, 102mr3 (2011);
3 Sci Transl Med
, et al. Martien J. Kas
Between Mouse and Man
Translational Neuroscience of Schizophrenia: Seeking a Meeting of Minds
for schizophrenia; a summary and the conclusions are presented.
A meeting held 9 June 2011 in Helsinki, Finland, discussed the requirements for creating useful mouse models
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Translational Neuroscience of Schizophrenia:
Seeking a Meeting of Minds Between Mouse and Man
Martien J. Kas,1* René S. Kahn,2David A. Collier,3John L. Waddington,4Jesper Ekelund,5
David J. Porteous,6Klaus Schughart,7Iiris Hovatta8,9
Understanding the etiology of developmental brain disorders such as schizophrenia is critical for achieving
advances in treatment and requires new research strategies that control for individual variation in genetic
background, environmental challenges, and expression of phenotype. SYSGENET, a European systems genetics
network for the study of complex genetic human diseases with mouse genetic reference populations, brought
together in Helsinki a cross-disciplinary group of clinical and basic scientists and mouse geneticists to debate,
formulate, and prioritize a strategy for future research based on mouse models. The main conclusions of this
meeting are summarized here.
Schizophrenia is a psychotic disorder characterized by positive and neg-
ative symptoms, including reality distortion (delusions and halluci-
nations), psychomotor poverty (poverty of speech, social withdrawal,
and blunting of affect), and disorganization (inappropriate affect and
thought disorder), together with cognitive deficits; negative symptoms
and cognitive deficits are the primary determinants of poor functional
outcome. Lifetime risk for schizophrenia is about 1%, and because of
its onset in early adulthood and severity, it causes considerable disabil-
ity to patients and high socioeconomic costs to society. Schizophrenia
is a complex disease influenced by both genetic and environmental fac-
tors, with heritability estimated at about 80%. In recent years, several
susceptibility genes have been identified in human cohorts, leading to
new insights into pathogenetic mechanisms of this neurodevelopmen-
tal disorder (1–3). However, current medications for schizophrenia are
only partially effective; for example, although they reduce psychotic
symptoms, current drugs are minimally effective in improving cogni-
tion (4) and induce a range of potentially life-threatening long-term
side effects. Therefore, there is a need for better treatment practices
for schizophrenia that target positive and negative symptoms and im-
prove cognitive deficits. Increased understanding of the neurobiological
mechanisms underlying schizophrenia should facilitate this task.
Merging knowledge from genetics, genomics, epidemiology, phys-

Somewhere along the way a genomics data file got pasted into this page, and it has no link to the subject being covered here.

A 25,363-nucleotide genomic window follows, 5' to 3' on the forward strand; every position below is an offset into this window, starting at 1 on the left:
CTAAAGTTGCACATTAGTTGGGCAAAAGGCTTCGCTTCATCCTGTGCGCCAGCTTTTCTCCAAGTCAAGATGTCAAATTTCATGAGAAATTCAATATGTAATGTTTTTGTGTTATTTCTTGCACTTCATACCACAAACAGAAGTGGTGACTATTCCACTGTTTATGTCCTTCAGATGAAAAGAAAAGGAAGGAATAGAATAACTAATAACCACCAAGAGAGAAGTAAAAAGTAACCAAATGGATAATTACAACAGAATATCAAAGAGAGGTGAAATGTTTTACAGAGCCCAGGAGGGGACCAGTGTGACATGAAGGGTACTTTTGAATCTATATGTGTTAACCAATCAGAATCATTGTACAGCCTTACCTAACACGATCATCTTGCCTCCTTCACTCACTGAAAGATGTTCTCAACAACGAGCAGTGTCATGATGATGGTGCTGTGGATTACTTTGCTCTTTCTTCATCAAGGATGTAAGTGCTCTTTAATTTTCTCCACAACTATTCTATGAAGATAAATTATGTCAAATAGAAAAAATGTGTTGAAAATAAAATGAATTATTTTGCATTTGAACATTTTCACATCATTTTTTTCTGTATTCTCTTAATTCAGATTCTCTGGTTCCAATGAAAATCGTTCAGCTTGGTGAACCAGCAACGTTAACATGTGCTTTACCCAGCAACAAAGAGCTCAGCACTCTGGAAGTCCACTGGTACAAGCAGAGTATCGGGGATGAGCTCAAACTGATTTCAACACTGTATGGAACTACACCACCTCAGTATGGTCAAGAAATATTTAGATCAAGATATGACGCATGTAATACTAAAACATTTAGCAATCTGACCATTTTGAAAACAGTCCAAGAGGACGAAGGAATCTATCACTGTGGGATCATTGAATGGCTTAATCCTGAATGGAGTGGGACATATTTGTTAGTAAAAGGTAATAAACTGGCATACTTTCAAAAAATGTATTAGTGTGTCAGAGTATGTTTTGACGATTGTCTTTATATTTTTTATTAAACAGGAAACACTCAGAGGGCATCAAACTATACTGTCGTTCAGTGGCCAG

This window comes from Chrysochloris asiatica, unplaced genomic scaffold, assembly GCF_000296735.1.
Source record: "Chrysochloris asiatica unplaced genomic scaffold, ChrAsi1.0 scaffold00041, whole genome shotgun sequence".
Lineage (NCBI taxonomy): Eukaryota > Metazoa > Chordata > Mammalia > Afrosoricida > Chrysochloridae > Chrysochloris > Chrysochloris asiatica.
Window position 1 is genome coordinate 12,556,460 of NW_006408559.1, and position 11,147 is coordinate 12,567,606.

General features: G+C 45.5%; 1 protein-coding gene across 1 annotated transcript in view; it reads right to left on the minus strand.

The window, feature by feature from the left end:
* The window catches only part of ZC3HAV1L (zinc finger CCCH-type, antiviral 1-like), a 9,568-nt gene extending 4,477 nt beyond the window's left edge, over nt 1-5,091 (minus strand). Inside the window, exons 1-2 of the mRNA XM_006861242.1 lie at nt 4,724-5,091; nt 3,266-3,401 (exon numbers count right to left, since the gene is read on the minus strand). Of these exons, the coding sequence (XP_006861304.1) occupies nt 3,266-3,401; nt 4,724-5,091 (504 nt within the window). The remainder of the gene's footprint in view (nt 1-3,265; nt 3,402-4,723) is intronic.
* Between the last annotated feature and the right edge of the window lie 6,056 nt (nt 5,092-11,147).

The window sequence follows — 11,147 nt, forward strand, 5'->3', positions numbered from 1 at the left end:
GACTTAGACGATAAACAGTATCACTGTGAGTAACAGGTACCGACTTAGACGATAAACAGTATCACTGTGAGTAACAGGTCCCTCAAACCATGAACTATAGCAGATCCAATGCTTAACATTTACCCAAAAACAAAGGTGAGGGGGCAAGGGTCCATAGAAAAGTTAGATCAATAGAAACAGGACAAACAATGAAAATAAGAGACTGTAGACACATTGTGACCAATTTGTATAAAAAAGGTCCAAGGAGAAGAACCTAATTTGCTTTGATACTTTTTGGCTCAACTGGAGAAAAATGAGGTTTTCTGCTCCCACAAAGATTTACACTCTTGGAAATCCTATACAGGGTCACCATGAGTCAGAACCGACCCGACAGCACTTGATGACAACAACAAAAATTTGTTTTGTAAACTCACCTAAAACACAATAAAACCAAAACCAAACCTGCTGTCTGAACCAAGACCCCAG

iology, and pharmacology, including both preclinical and clinical
studies, is needed to resolve core aspects of schizophrenia. In this
regard, studies using animal models can contribute considerably to
a better understanding of the biological processes that underlie dis-
ease risk and development. Experimental animal models will also be
required for the development of new, etiology-directed medication.
The mouse is well placed to address most of these requirements, by
virtue of its advanced genetics, understanding of developmental and
behavioral biology, short generation time, and low cost (5). In par-
ticular, the effects of targeted, experimental, and natural genetic var-
iations and their phenotypic consequences can be studied in mouse
populations or in genetically engineered lines, such as mouse gene
knockout lines (6, 7). However, to provide real insight and to be of
meaningful translational value, it is first essential to identify the core
biological phenotypes and mechanisms that underpin schizophrenia.
This challenge was the focus of the targeted workshop of SYSGENET
on cross-species studies of schizophrenia.
CORE FEATURES OF SCHIZOPHRENIA
Compromised function of the nervous system in schizophrenia is ev-
ident, on a population basis, as early as the first year of life when pa-
tients show slightly delayed developmental milestones such as walking
(8). Manifestations become more evident during early adolescence
(ages 11 to 16 years) and are characterized by cognitive decline and
social withdrawal. During late adolescence/young adulthood (16 to
25 years), the first symptoms of psychosis appear, most typically hal-
lucinations and delusions. Thus, the first material signs of the illness
are not the more obvious psychotic symptoms but, rather, the slow
but steady decline in cognitive functioning that precedes the onset of
psychosis by an average of 9 years (9, 10) and may continue to pro-
gress thereafter (11). Indeed, cognitive dysfunction constitutes not
only one of the core features of the illness (10) but also one of the
most intractable to treat (4). Although the words “dementia praecox,”
as Kraepelin named the disease he delineated in 1895, may not carry
a hopeful message, the “dementia,” that is, the cognitive decline, re-